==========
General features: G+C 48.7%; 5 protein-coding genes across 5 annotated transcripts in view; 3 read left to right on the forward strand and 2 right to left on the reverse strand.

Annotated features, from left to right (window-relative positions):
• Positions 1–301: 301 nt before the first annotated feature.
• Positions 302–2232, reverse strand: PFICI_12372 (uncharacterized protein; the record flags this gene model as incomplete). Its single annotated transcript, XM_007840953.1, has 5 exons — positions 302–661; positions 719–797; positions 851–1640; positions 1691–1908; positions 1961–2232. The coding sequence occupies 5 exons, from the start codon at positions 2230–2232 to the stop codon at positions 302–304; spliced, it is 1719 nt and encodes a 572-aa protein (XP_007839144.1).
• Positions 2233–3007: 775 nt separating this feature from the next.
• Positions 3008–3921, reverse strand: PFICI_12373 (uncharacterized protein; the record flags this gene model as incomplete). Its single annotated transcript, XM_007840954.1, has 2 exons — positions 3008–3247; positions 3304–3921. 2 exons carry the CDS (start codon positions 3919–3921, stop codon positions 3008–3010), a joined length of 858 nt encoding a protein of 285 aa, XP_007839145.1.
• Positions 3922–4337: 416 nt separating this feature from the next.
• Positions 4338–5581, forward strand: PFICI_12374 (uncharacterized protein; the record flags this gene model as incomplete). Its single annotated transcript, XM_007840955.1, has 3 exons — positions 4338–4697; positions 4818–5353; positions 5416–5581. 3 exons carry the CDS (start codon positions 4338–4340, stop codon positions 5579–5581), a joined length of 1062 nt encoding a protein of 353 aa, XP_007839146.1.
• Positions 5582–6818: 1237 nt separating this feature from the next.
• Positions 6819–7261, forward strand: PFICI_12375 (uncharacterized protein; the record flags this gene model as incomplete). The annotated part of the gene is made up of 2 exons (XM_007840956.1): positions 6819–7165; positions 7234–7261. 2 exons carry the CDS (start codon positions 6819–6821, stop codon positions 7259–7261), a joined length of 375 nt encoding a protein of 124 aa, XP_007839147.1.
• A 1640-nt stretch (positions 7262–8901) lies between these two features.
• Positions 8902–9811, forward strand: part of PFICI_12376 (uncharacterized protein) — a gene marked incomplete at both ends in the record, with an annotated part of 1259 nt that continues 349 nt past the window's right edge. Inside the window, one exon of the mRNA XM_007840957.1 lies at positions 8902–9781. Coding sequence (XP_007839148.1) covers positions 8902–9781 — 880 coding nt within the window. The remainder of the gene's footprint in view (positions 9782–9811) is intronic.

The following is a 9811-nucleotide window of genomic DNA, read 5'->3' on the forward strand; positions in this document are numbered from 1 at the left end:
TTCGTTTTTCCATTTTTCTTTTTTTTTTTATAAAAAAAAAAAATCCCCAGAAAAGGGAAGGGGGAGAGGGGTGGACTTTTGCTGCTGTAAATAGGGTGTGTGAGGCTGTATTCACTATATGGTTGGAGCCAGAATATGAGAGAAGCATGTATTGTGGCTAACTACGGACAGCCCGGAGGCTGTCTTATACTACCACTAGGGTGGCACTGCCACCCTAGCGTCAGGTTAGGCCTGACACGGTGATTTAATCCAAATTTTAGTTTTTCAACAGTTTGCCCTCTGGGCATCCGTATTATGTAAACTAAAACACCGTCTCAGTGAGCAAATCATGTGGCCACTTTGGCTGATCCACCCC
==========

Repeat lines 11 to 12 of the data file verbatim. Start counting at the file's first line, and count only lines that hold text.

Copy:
• A 1640-nt stretch (positions 7262–8901) lies between these two features.
• Positions 8902–9811, forward strand: part of PFICI_12376 (uncharacterized protein) — a gene marked incomplete at both ends in the record, with an annotated part of 1259 nt that continues 349 nt past the window's right edge. Inside the window, one exon of the mRNA XM_007840957.1 lies at positions 8902–9781. Coding sequence (XP_007839148.1) covers positions 8902–9781 — 880 coding nt within the window. The remainder of the gene's footprint in view (positions 9782–9811) is intronic.